The John Next Door

Article excerpt

Byline: Leslie Bennetts

The men who buy sex are your neighbors and colleagues. A new study reveals how the burgeoning demand for porn and prostitutes is warping personal relationships and endangering women and girls.

Men of all ages, races, religions, and backgrounds do it. Rich men do it, and poor men do it, in forms so varied and ubiquitous that they can be summoned at a moment's notice.

And yet surprisingly little is known about the age-old practice of buying sex, long assumed to be inevitable. No one even knows what proportion of the male population does it; estimates range from 16 percent to 80 percent. "Ninety-nine percent of the research in this field has been done on prostitutes, and 1 percent has been done on johns," says Melissa Farley, director of Prostitution Research and Education, a nonprofit organization that is a project of San Francisco Women's Centers.

A clinical psychologist, Farley studies prostitution, trafficking, and sexual violence, but even she wasn't sure how representative her results were. "The question has always remained: are all our findings true of just sex buyers, or are they true of men in general?" she says.

In a new study released exclusively to NEWSWEEK, "Comparing Sex Buyers With Men Who Don't Buy Sex," Farley provides some startling answers. Although the two groups share many attitudes about women and sex, they differ in significant ways illustrated by two quotes that serve as the report's subtitle.

One man in the study explained why he likes to buy prostitutes: "You can have a good time with the servitude," he said. A contrasting view was expressed by another man as the reason he doesn't buy sex: "You're supporting a system of degradation," he said.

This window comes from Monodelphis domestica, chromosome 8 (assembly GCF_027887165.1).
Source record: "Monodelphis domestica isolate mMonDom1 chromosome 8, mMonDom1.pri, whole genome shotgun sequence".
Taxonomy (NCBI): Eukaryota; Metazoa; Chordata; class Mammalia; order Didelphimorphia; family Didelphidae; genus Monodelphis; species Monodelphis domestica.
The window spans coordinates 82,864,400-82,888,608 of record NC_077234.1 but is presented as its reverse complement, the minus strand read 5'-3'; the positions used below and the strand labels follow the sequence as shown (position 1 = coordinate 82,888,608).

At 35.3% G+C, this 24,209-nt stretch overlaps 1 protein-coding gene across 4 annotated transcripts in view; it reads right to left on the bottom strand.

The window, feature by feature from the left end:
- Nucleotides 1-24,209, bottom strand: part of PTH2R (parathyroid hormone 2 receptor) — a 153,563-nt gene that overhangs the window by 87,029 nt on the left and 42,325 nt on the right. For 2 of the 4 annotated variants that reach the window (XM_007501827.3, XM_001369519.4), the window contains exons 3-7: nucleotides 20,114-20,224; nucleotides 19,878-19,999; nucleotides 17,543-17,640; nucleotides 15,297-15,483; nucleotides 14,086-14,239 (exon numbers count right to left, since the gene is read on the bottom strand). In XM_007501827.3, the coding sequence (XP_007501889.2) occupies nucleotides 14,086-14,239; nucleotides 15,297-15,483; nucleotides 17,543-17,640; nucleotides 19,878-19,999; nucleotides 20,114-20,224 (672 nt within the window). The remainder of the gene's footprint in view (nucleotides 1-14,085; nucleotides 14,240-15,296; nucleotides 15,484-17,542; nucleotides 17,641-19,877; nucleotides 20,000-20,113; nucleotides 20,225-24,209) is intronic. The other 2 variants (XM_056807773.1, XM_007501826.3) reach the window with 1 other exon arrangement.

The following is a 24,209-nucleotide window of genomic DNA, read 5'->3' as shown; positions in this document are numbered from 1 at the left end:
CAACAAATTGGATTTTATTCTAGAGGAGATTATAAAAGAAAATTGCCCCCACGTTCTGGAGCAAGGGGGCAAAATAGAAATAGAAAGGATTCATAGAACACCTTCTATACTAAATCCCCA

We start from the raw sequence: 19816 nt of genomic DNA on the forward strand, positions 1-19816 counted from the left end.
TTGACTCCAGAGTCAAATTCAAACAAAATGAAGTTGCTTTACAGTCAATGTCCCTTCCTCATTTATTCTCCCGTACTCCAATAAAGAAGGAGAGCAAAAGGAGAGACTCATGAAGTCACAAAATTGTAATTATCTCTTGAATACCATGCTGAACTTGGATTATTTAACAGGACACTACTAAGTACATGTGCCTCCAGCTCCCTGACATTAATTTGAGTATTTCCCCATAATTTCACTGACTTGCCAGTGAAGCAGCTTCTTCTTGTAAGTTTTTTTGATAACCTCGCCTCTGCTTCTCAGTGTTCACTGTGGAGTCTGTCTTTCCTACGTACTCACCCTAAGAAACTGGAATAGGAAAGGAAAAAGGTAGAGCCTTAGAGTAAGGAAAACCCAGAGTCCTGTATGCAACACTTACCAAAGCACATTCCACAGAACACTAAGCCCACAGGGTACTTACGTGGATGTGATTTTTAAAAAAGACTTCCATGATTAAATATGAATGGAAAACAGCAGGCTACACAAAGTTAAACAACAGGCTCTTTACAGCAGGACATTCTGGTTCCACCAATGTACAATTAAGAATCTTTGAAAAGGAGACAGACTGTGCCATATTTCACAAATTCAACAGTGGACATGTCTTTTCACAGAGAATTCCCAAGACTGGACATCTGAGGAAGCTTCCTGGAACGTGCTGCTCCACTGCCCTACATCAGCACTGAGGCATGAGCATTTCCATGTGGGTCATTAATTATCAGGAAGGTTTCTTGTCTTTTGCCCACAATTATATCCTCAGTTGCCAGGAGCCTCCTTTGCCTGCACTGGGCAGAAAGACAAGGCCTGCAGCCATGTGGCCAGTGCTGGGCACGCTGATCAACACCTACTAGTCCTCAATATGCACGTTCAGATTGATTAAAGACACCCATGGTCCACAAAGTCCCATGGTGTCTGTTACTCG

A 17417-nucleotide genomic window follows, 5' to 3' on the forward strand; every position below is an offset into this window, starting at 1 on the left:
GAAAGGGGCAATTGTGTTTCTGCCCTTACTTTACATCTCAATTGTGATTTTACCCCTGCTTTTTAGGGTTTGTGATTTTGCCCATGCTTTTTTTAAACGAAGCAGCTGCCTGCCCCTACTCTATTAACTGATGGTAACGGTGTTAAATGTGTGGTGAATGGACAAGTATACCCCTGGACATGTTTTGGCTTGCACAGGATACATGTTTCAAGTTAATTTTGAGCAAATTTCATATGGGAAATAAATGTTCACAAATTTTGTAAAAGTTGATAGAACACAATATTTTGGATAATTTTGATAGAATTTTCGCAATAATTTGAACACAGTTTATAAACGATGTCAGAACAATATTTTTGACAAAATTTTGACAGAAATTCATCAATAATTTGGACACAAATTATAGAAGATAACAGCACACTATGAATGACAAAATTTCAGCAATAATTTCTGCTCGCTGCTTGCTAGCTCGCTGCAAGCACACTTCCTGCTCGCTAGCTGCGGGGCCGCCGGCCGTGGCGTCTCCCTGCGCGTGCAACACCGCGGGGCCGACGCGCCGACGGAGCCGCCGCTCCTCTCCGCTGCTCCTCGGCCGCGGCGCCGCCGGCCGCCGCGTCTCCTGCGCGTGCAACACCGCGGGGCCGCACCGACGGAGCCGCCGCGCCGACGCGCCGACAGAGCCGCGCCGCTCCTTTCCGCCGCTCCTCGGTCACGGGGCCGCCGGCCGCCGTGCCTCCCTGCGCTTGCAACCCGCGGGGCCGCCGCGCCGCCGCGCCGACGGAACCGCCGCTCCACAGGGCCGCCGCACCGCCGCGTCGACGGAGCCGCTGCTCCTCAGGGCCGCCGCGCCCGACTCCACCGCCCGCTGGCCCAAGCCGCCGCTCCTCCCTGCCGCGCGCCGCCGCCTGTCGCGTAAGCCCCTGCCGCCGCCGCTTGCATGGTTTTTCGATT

And yet buying sex is so pervasive that Farley's team had a shockingly difficult time locating men who really don't do it. The use of pornography, phone sex, lap dances, and other services has become so widespread that the researchers were forced to loosen their definition in order to assemble a 100-person control group.

"We had big, big trouble finding nonusers," Farley says. "We finally had to settle on a definition of non-sex-buyers as men who have not been to a strip club more than two times in the past year, have not purchased a lap dance, have not used pornography more than one time in the last month, and have not purchased phone sex or the services of a sex worker, escort, erotic masseuse, or prostitute."

Many experts believe the digital age has spawned an enormous increase in sexual exploitation; today anyone with access to the Internet can easily make a "date" through online postings, escort agencies, and other suppliers who cater to virtually any sexual predilection. The burgeoning demand has led to a dizzying proliferation of services so commonplace that many men don't see erotic massages, strip clubs, or lap dances as forms of prostitution. "The more the commercial sex industry normalizes this behavior, the more of this behavior you get," says Norma Ramos, executive director of the Coalition Against Trafficking in Women (CATW).

The ordinariness of sex buyers is suggested by their traditional designation as "johns," the most generic of male names. "They're the cops, the schoolteacher--the dignified, respected individuals. They're everybody," says a young woman who was trafficked into prostitution at the age of 10 and asked to be identified as T.O.M.

Equally typical were the men in Farley's study, who lived in the Boston area and ranged from 20 to 75, with an average age of 41. Most were married or partnered, like the majority of men who patronize prostitutes.

Overall, the attitudes and habits of sex buyers reveal them as men who dehumanize and commodify women, view them with anger and contempt, lack empathy for their suffering, and relish their own ability to inflict pain and degradation.

Farley found that sex buyers were more likely to view sex as divorced from personal relationships than nonbuyers, and they enjoyed the absence of emotional involvement with prostitutes, whom they saw as commodities. …